Month: February 2012

CHIP PI’s Work to Reduce Gender-Based Violence

With an infusion of funding from the Office of the U.S. Global AIDS Coordinator (OGAC), CHIP Associate Director Deborah Cornman is adding a new dimension to her HIV prevention efforts in Mozambique: she will be developing an intervention to address the gender-based violence that contributes to the spread of HIV there.

OGAC’s Gender-Based Violence Initiative (GBVI) is a multinational project taking place in Mozambique and two other African countries – the Democratic Republic of the Congo and Tanzania.

Dr. Deborah Cornman
Dr. Deborah Cornman
As part of her ongoing work with HIV-positive members of the military in Mozambique, Cornman has conducted extensive focus group research with men and women at military hospitals in the country.

During those focus groups, a reoccurring theme emerged: culturally-sanctioned gender roles and related gender-based violence play a significant role in the spread of HIV and other sexually transmitted infections in Mozambique, where 12.5 percent of the population is living with HIV.

“Violence and the threat of violence serve as barriers to women carrying condoms, negotiating safer sex, demanding monogamy from their partners, and disclosing their HIV status,” Cornman said.

However, Mozambique’s first domestic violence law, which passed in 2009, coupled with the multinational collaboration being funded by OGAC, has created a real opportunity for Cornman and other GBVI partners to change existing social norms surrounding gender equality and gender-based violence in the country, and ultimately to help reduce the prevalence of violence against women.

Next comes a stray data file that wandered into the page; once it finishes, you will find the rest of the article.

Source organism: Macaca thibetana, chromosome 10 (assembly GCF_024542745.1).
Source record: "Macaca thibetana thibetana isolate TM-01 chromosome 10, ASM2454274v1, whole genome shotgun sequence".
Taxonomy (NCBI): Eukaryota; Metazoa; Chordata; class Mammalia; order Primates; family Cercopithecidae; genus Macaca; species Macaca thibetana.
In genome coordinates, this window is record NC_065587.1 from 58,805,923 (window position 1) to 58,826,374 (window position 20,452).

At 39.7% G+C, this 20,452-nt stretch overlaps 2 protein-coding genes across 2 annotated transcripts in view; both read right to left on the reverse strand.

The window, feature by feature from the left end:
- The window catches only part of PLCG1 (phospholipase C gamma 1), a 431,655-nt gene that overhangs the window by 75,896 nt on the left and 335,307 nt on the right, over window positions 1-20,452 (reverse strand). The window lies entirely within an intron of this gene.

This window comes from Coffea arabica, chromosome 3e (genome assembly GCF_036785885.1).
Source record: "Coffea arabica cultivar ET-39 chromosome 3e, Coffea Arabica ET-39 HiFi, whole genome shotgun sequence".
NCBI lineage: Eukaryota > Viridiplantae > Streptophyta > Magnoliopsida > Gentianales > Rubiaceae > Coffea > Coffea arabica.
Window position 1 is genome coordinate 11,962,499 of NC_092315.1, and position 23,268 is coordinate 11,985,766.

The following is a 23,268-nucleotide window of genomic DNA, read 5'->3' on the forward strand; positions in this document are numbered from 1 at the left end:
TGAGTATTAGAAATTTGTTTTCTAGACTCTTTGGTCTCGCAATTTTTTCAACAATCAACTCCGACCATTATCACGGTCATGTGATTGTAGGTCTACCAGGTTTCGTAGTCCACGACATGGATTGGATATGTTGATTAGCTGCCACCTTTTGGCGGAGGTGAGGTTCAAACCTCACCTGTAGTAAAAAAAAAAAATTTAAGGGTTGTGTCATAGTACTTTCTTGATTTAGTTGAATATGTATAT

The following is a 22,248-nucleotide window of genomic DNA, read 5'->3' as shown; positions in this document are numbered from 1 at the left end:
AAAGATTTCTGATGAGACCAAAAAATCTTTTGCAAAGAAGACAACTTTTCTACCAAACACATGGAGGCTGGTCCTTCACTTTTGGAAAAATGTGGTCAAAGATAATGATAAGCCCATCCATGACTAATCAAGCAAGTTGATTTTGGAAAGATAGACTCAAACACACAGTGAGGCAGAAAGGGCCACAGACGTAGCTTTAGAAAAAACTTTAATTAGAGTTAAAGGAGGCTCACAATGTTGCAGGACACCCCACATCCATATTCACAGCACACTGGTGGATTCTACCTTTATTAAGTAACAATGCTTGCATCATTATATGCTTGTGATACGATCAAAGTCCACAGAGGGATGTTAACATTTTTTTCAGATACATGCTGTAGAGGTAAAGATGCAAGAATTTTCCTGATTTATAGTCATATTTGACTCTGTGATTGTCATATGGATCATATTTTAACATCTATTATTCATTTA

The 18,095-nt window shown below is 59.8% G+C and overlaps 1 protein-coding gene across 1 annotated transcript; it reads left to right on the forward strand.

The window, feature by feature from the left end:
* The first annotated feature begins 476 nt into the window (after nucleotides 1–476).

“Preventing gender-based violence is clearly becoming a priority for the government and the military in in Mozambique, because, at the very least, there is an understanding of the public health ramifications of gender-based violence,” Cornman said.

Cornman and Population Services International (PSI), which is based in Washington, D.C. and operates in 67 countries, will be addressing gender roles and gender-based violence specifically within the Mozambican Armed Defense Forces (FADM), while other GBVI partners will address the issue among the civilian population in Mozambique.

“A gender-based violence prevention intervention is especially needed in the military, which is a male-dominated organization where gender inequality tends to be normative and HIV prevalence rates are estimated to be two to three times higher than in Mozambique’s civilian population,” Cornman said.

Cornman is developing an integrated, multi-level, gender-based violence and HIV prevention intervention for male soldiers in Maputo City.

“Combining individual-, group- and structural-level approaches impacts not only individual behavior, but also peer norms and social beliefs,” Cornman said. “Shifting social norms to support sustained behavior change in a critical mass of community members, in turn, can have powerful and sustained effects that can impact neighboring communities.”

Cornman will implement the intervention on the individual level using a “train-the-trainers” approach she has used successfully with previous interventions. She will train soldiers, selected by FADM as popular opinion leaders, to serve as peer educators who will do outreach and deliver gender-based violence and HIV prevention messages and resources within the barracks.